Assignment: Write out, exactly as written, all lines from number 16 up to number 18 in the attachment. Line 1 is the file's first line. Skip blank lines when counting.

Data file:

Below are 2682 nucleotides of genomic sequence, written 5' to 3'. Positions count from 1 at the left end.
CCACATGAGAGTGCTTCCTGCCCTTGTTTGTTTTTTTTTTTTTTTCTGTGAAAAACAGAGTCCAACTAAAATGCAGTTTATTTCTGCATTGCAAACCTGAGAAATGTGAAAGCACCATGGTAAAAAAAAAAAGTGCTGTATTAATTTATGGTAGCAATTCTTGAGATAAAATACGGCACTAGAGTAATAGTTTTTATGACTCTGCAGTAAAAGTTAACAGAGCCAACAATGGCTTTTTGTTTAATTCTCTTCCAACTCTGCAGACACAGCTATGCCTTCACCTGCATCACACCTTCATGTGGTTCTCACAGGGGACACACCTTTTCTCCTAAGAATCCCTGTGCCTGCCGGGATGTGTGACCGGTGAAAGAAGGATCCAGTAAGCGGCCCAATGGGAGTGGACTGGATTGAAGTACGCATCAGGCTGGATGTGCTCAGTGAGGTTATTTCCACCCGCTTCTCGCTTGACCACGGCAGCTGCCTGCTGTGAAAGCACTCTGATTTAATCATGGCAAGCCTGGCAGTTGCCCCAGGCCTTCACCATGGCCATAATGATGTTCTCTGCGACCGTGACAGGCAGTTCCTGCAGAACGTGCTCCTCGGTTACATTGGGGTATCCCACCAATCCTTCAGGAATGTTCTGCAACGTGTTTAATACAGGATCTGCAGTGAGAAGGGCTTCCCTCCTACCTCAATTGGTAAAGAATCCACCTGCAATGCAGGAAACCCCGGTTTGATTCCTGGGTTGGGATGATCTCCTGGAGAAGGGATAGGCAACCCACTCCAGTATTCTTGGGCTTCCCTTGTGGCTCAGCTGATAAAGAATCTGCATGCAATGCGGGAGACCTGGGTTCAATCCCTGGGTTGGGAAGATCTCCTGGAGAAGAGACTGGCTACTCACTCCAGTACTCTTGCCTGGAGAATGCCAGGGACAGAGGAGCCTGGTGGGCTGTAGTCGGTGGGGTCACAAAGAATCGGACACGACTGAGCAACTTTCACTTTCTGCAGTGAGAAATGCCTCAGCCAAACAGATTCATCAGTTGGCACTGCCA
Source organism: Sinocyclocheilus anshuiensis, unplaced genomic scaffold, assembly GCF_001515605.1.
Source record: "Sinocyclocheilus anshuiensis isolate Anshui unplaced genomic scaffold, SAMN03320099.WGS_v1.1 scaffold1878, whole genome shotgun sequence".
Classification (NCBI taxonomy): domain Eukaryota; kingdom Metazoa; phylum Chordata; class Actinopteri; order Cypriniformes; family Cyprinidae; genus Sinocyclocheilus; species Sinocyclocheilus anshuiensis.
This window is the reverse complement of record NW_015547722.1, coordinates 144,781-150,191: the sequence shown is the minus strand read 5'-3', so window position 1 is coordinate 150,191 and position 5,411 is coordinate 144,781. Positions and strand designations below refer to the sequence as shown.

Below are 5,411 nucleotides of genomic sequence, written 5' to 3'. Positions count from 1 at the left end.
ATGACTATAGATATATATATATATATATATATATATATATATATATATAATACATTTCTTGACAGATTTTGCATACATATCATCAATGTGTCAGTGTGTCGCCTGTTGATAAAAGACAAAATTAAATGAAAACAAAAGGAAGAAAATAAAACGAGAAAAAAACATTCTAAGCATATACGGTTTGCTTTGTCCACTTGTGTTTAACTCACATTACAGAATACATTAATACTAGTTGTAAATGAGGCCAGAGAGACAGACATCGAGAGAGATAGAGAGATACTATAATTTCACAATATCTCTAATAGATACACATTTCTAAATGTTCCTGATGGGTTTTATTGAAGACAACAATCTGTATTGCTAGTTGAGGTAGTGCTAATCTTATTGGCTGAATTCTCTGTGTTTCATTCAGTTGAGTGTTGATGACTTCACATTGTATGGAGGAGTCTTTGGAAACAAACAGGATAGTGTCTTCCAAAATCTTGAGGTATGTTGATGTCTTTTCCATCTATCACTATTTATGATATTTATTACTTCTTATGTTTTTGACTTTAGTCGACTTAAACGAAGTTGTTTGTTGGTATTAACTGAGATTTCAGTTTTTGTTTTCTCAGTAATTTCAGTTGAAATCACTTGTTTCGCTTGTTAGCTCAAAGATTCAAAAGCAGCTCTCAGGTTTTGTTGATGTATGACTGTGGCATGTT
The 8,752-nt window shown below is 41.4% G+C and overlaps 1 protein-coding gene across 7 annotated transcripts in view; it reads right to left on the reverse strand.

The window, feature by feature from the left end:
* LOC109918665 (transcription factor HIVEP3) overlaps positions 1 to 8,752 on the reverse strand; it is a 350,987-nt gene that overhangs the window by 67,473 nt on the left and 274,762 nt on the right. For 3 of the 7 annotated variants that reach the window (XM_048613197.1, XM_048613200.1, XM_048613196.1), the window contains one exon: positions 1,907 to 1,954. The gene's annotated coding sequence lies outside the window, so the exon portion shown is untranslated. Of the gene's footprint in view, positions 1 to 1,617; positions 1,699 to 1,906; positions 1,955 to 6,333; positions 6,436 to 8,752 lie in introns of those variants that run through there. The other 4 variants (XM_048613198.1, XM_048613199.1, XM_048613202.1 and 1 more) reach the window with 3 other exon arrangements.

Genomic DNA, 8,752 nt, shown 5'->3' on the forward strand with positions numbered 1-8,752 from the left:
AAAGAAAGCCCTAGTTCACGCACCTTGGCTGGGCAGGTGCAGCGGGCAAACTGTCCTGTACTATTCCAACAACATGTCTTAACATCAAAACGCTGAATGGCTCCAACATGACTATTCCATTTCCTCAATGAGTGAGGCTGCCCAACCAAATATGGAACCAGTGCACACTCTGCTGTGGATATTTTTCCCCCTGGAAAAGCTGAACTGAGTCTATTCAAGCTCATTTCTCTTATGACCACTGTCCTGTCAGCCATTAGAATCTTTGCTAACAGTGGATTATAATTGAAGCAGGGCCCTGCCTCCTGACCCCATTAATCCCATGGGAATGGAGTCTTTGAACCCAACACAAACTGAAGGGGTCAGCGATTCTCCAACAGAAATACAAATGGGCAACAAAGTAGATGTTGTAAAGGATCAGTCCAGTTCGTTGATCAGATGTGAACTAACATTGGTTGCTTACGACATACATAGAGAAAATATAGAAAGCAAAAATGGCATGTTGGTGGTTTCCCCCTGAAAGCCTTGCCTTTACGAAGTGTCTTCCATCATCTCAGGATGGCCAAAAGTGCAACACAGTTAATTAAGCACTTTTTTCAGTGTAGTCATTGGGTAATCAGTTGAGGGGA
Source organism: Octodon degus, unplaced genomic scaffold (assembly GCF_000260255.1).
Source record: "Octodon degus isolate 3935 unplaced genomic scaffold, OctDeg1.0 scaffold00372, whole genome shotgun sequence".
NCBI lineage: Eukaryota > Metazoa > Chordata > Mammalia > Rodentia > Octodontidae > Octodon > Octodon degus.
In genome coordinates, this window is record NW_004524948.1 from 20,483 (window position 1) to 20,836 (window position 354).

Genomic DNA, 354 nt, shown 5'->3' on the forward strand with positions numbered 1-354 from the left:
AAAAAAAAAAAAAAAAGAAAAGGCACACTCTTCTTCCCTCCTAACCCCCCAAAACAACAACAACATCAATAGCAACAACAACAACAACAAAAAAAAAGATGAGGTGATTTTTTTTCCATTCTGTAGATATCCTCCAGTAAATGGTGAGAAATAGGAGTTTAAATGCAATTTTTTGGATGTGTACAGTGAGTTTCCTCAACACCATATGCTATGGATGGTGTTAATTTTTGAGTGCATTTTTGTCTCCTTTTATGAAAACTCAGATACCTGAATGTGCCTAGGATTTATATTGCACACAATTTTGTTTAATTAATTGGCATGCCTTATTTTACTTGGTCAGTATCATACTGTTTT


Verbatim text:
NCBI lineage: Eukaryota > Metazoa > Chordata > Mammalia > Rodentia > Octodontidae > Octodon > Octodon degus.
In genome coordinates, this window is record NW_004524948.1 from 20,483 (window position 1) to 20,836 (window position 354).

Genomic DNA, 354 nt, shown 5'->3' on the forward strand with positions numbered 1-354 from the left: